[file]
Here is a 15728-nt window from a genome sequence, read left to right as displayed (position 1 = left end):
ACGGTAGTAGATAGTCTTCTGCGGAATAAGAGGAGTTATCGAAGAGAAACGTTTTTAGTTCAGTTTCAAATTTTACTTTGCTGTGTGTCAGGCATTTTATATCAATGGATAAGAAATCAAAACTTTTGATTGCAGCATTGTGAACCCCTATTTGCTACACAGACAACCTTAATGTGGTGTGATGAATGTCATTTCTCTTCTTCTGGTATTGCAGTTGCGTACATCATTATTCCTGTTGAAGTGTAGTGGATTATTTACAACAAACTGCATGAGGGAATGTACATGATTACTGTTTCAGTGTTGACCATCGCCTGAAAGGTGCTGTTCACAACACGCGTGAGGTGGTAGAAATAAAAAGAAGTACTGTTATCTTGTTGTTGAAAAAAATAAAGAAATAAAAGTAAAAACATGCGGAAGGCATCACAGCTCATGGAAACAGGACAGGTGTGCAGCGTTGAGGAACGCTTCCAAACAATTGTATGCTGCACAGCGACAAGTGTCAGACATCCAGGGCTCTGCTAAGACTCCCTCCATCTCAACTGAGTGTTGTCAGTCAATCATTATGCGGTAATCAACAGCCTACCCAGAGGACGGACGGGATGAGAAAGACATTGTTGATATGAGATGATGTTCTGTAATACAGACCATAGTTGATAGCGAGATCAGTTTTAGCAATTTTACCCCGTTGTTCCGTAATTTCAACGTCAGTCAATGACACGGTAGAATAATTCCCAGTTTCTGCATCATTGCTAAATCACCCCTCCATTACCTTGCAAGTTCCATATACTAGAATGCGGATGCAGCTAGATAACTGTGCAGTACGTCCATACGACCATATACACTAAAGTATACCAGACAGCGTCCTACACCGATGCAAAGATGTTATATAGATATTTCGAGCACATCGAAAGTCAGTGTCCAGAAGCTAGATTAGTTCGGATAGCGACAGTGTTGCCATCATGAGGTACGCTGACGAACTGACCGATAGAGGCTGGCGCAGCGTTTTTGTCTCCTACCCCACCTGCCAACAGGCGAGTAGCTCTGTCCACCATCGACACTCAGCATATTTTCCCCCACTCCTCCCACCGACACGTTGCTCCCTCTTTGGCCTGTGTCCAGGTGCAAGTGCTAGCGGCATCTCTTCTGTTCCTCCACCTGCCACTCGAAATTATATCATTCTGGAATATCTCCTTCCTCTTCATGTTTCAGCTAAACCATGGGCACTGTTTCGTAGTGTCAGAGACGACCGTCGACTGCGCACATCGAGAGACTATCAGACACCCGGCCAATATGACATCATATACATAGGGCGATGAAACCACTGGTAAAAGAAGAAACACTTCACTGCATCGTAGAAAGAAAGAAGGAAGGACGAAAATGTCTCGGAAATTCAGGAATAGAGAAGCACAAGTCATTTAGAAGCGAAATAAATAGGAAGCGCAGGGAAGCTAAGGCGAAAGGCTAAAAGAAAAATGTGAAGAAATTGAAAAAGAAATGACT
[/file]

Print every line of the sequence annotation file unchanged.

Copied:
Here is a 15728-nt window from a genome sequence, read left to right as displayed (position 1 = left end):
ACGGTAGTAGATAGTCTTCTGCGGAATAAGAGGAGTTATCGAAGAGAAACGTTTTTAGTTCAGTTTCAAATTTTACTTTGCTGTGTGTCAGGCATTTTATATCAATGGATAAGAAATCAAAACTTTTGATTGCAGCATTGTGAACCCCTATTTGCTACACAGACAACCTTAATGTGGTGTGATGAATGTCATTTCTCTTCTTCTGGTATTGCAGTTGCGTACATCATTATTCCTGTTGAAGTGTAGTGGATTATTTACAACAAACTGCATGAGGGAATGTACATGATTACTGTTTCAGTGTTGACCATCGCCTGAAAGGTGCTGTTCACAACACGCGTGAGGTGGTAGAAATAAAAAGAAGTACTGTTATCTTGTTGTTGAAAAAAATAAAGAAATAAAAGTAAAAACATGCGGAAGGCATCACAGCTCATGGAAACAGGACAGGTGTGCAGCGTTGAGGAACGCTTCCAAACAATTGTATGCTGCACAGCGACAAGTGTCAGACATCCAGGGCTCTGCTAAGACTCCCTCCATCTCAACTGAGTGTTGTCAGTCAATCATTATGCGGTAATCAACAGCCTACCCAGAGGACGGACGGGATGAGAAAGACATTGTTGATATGAGATGATGTTCTGTAATACAGACCATAGTTGATAGCGAGATCAGTTTTAGCAATTTTACCCCGTTGTTCCGTAATTTCAACGTCAGTCAATGACACGGTAGAATAATTCCCAGTTTCTGCATCATTGCTAAATCACCCCTCCATTACCTTGCAAGTTCCATATACTAGAATGCGGATGCAGCTAGATAACTGTGCAGTACGTCCATACGACCATATACACTAAAGTATACCAGACAGCGTCCTACACCGATGCAAAGATGTTATATAGATATTTCGAGCACATCGAAAGTCAGTGTCCAGAAGCTAGATTAGTTCGGATAGCGACAGTGTTGCCATCATGAGGTACGCTGACGAACTGACCGATAGAGGCTGGCGCAGCGTTTTTGTCTCCTACCCCACCTGCCAACAGGCGAGTAGCTCTGTCCACCATCGACACTCAGCATATTTTCCCCCACTCCTCCCACCGACACGTTGCTCCCTCTTTGGCCTGTGTCCAGGTGCAAGTGCTAGCGGCATCTCTTCTGTTCCTCCACCTGCCACTCGAAATTATATCATTCTGGAATATCTCCTTCCTCTTCATGTTTCAGCTAAACCATGGGCACTGTTTCGTAGTGTCAGAGACGACCGTCGACTGCGCACATCGAGAGACTATCAGACACCCGGCCAATATGACATCATATACATAGGGCGATGAAACCACTGGTAAAAGAAGAAACACTTCACTGCATCGTAGAAAGAAAGAAGGAAGGACGAAAATGTCTCGGAAATTCAGGAATAGAGAAGCACAAGTCATTTAGAAGCGAAATAAATAGGAAGCGCAGGGAAGCTAAGGCGAAAGGCTAAAAGAAAAATGTGAAGAAATTGAAAAAGAAATGACT